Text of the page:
Mites are among the oldest and most numerous organisms on the planet. They are diverse in form (30,000+ described species) and phylogeny (350 families) and extraordinarily abundant in a wide range of habitats, including your head. A couple of hectares or a few acres and you have the planets human population in mites. The group shown here are among the few that you might actually notice, unless you are an acarologist or obsessed with the little things. Pretty obvious why they are called red velvet mites, I reckon.
Sweet little things aren’t they? Just like cupcakes.
The amount of wildlife that fits in a cubic foot just might blow your mind.
That’s the subject of a new exhibition at our National Museum of Natural History, centering on the biocube—an actual 1-foot, green-framed cube that organisms can pass through. It’s a tool that researchers can place in environments anywhere in the world to study biodiversity over a 24-hour period.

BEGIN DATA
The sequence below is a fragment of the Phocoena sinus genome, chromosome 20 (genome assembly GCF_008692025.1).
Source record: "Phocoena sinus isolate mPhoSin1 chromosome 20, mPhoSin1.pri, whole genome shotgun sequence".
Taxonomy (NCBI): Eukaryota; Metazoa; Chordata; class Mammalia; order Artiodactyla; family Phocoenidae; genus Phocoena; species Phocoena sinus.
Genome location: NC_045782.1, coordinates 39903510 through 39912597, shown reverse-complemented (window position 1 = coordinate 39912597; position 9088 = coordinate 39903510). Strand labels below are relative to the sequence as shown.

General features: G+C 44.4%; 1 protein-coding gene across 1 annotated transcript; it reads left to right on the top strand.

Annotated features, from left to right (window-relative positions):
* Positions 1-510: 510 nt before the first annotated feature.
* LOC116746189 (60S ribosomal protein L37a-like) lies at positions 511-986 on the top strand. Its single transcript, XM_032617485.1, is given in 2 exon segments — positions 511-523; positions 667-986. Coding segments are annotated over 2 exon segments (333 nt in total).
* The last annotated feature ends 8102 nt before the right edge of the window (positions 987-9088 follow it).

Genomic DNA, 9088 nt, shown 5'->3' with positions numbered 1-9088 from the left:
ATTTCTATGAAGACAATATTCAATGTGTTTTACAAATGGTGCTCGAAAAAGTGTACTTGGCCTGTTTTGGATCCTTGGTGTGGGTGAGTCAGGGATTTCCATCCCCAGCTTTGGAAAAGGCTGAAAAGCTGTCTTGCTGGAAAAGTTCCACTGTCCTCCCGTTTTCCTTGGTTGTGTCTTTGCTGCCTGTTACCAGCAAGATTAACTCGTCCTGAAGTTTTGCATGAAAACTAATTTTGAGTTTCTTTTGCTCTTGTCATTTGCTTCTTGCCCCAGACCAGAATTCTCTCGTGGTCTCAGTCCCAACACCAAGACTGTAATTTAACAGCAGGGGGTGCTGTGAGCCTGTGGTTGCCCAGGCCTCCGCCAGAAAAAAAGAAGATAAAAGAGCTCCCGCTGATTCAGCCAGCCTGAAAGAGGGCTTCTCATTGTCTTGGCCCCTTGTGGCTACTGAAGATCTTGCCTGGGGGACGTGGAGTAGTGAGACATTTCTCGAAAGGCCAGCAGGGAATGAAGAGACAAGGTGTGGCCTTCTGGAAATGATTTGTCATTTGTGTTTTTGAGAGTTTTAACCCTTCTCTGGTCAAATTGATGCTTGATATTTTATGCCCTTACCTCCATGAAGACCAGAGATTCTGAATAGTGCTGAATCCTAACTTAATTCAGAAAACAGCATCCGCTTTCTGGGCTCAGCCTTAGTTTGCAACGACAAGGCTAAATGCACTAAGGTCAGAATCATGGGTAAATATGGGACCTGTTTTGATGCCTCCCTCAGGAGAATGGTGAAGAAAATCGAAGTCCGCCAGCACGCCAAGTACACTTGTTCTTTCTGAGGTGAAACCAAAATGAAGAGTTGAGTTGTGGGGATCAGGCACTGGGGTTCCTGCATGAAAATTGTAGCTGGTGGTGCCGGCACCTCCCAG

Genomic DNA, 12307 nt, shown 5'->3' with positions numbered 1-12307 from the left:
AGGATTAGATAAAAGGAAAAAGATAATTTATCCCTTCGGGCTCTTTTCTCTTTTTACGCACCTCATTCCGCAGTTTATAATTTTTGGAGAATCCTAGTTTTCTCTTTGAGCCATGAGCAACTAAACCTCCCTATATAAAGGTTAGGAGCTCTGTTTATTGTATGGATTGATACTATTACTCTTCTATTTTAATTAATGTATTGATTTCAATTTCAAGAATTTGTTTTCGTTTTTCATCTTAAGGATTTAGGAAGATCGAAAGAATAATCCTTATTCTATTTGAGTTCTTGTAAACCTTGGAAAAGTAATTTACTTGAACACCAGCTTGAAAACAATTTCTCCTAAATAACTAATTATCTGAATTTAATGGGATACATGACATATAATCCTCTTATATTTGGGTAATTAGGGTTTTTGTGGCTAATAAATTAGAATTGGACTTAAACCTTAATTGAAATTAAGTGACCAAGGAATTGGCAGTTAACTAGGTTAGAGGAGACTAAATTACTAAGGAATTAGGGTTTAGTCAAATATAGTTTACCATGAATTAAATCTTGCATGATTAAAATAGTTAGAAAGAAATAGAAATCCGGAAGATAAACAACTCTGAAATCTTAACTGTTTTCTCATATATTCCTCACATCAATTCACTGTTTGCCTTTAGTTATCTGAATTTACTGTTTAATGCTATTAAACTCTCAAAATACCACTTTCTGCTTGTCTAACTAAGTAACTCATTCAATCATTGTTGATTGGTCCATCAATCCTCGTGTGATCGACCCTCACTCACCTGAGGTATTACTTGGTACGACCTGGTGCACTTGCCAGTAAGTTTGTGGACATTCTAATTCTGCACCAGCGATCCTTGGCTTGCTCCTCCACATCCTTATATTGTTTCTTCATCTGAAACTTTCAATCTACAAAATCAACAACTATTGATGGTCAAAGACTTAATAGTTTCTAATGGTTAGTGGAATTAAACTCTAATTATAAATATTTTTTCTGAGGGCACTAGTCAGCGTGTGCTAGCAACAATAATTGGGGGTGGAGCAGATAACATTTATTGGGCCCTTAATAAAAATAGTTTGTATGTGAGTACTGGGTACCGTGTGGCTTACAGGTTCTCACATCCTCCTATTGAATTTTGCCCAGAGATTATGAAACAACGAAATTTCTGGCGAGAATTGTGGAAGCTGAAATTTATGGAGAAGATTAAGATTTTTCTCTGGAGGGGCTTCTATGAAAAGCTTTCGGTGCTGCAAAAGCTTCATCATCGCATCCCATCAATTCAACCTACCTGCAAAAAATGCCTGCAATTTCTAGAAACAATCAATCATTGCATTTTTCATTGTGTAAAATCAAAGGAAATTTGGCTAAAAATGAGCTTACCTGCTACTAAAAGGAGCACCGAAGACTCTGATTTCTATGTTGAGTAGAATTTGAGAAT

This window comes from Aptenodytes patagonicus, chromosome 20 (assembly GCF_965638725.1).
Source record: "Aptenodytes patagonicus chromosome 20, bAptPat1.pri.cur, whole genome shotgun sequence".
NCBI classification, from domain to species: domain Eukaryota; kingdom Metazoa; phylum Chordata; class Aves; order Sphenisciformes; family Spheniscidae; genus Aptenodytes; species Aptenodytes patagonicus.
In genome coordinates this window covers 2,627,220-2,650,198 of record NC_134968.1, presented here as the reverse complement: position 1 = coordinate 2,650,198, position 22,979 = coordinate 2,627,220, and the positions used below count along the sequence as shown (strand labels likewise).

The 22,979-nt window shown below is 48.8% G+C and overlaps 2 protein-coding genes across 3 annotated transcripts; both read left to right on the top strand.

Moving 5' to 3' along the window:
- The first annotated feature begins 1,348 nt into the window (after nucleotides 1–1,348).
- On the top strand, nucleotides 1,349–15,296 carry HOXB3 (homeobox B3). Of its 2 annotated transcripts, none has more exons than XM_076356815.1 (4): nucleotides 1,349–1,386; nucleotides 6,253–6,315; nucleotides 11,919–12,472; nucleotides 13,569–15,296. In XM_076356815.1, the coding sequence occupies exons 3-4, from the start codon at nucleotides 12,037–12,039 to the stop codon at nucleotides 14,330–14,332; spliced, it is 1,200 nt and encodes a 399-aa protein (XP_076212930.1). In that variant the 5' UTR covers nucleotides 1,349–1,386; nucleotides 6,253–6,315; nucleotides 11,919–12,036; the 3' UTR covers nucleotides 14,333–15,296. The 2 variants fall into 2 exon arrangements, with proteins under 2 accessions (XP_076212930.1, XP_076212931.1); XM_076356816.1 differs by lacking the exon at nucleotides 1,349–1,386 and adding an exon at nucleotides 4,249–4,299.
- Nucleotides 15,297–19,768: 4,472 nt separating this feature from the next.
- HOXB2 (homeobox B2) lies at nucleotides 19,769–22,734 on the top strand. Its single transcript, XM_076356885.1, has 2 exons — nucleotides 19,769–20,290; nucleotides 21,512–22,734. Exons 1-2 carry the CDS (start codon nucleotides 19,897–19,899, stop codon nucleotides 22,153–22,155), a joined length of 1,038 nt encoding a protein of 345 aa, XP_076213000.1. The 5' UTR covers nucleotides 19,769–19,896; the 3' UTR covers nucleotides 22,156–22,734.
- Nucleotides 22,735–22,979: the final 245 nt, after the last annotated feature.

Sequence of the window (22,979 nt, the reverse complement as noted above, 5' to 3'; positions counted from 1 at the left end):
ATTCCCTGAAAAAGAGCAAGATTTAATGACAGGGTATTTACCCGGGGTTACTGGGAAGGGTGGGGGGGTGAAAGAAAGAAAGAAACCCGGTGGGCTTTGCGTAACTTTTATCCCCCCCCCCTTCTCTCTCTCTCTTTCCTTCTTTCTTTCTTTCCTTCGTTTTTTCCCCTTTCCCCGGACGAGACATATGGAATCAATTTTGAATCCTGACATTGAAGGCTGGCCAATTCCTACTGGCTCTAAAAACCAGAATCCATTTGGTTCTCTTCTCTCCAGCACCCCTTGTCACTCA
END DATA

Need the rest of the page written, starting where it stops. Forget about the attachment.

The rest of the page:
Pictured above are the creatures from Mo’orea, French Polynesia, found by counting one cubic foot from a reef off the coast of the Pacific island.
“Life in One Cubic Foot” pairs science and photography in a quest to learn about the diversity of life on the planet.
IMPRESSIVE NEW FLASHER WRASSES SPECIES FOUND IN THE INDO-PACIFIC
The species in the genus Paracheilinus are appropriately called flasher wrasses (or simply flashers), and they are very closely related to fairy wrasses of the genus Cirrhilabrus.
This common name is derived from their grandeur “flashing” behavior observed during courting or mating where the male will make quick, exaggerated lateral moves while intensifying his colors and erecting his fins to attract a mate.